Saturday, July 28, 2018

Nashville Finale

Yep, I stuck with it.

I almost didn't. The show went off the rails sometime in the middle of the fourth season, and the storyline became more and more implausible. When ABC cancelled the series in 2016, I assumed it was the end, and the "last" episode tied things together nicely. Then CMT announced it would pick the show up, and I had a decision to make. Did I want to continue? CMT's scheduling is messy and hard to disentangle. I'd watched Hulu for free from time to time; now I bit the bullet and purchased a subscription, expressly to watch this show that confounded, perplexed and sometimes bored me. When one has invested four years of their life in characters that now seem like "real" people, it's not easy to just dump them off a cliff. Plus, I'm not a quitter.

I never believed Connie Britton as a country superstar. For one, she is not a good singer. That's no knock; I'm not a good singer, either, but then again, I don't portray one on TV.  Rayna was never, ever my favorite character. 

I started out hating Juliette Barnes, but it's a tribute to Hayden Panetierre's acting chops that Juliette eventually became sympathetic and, in fact, cherished.

Only diehard fans will remember that Avery was a complete and utter jerk in Season One. The supposed breakout characters were Gunnar and Scarlett. My six-season record is intact of hating Scarlett. It's not the Australian actress's fault. The show runners encumbered her with a preposterous, intelligible accent and a neurosis that was not endearing, but rather, grating.

I would be remiss if I failed to mention Deacon (Charles Esten), who was an alcoholic songwriter and a weak would-be singer; and of course, the Stella Sisters. Esten's main claim to fame before Nashville was as a recurring cast member of Drew Carey's improv show. Now he appears on the Opry, because music fans like recognizable faces. When Connie Britton quit the show, Deacon assumed the main character role because Hayden Panetierre was coping with post-partum syndrome and somebody had to be the star.

When Daphne "forgot" that she had a real father and coolly replaced him with Deacon, I began to have my doubts. But I, like Dallas viewers in the seventies, suspended my belief and chilled.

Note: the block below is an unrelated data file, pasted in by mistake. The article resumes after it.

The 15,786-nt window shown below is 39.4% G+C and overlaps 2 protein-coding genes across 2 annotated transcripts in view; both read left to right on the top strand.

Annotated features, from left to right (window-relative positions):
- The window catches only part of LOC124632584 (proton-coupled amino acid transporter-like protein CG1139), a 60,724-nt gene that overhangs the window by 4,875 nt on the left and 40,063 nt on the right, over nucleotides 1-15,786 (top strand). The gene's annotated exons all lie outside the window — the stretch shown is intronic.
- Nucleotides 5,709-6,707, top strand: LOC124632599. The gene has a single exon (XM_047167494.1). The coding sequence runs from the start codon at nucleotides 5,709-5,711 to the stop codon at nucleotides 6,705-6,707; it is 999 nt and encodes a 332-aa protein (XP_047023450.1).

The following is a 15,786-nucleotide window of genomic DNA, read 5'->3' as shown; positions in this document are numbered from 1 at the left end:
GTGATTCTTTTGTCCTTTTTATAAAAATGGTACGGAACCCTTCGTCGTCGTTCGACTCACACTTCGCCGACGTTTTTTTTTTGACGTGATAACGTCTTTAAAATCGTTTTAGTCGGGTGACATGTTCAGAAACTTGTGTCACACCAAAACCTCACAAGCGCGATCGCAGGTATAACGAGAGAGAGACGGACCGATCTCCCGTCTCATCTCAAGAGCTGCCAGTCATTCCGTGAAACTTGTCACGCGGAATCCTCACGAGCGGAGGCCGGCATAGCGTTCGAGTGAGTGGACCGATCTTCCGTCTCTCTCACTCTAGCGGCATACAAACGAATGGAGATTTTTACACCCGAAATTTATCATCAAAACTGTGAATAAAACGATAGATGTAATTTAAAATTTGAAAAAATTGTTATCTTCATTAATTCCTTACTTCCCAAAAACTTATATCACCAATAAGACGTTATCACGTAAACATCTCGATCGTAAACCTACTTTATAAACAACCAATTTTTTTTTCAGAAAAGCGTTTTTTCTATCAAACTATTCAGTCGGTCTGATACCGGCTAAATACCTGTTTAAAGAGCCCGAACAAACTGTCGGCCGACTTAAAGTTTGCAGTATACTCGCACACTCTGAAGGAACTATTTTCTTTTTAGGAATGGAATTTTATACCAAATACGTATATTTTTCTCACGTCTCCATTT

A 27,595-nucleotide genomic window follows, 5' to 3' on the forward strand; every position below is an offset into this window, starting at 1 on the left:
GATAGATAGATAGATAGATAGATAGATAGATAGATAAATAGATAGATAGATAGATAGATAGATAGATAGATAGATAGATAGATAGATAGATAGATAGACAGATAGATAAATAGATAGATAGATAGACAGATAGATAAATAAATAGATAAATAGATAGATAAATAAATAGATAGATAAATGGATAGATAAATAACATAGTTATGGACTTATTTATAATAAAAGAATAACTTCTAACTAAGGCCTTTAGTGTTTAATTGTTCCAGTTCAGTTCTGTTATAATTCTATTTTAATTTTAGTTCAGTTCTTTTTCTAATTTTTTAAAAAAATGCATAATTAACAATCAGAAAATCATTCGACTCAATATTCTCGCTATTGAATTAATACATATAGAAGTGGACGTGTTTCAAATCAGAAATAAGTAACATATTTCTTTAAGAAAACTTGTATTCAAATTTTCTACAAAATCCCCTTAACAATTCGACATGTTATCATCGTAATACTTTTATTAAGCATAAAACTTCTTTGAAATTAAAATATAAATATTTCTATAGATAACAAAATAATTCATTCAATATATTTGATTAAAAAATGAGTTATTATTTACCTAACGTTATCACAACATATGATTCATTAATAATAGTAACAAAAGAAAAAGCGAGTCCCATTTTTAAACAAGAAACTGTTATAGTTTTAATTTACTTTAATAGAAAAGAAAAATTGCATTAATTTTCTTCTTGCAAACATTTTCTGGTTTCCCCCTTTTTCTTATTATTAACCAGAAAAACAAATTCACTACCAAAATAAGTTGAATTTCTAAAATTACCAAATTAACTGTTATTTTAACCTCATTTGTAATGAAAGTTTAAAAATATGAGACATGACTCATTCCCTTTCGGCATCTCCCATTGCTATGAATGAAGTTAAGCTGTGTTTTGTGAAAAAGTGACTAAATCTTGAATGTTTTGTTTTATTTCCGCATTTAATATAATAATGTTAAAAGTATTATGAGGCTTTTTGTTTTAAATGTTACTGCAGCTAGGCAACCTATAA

Other characters have come and gone. Will was always gay, but married Aubrey Peeples (not literally), who went on to fall in love with Goldie Hawn's son, who fell to his death off the roof of a skyscraper...which served to advance the Juliette story. I vaguely remember an early episode in which Juliette's mom shot and killed somebody who was a pain in the ass to Juliette, but the sixth season told us that Mom was bad and that's why Juliette joined the Church of Scientology (er, the Church of Coherent Philosophy).

Things keep chugging along in the Nashville universe.

A word about the music, which ostensibly, the entire series was about: No way in any known universe was the music on Nashville "country". That's not a bad thing. Through the years, the show's music directors have included T Bone Burnett and Buddy Miller, who know good music, but don't cleave to the current fad of country-which-is-sort-of-rock-really.  The songs featured on Nashville would never be played on Hot Country Radio. Never. I liked the songs. Some were, in fact, awesome. And Hayden, by the way, if you ever want to forego acting and take up a new pursuit, I'll buy your album (and I never buy albums).

Here is my initial review of Nashville from 2012.

Did I cry when it ended? You bet your cowboy boots I did.

Am I sorry I stuck it out? Nope. Through all the BS and fast-forwarding, Nashville had heart. 

It's important to finish what we start. And sometimes the journey is worth it.

No comments: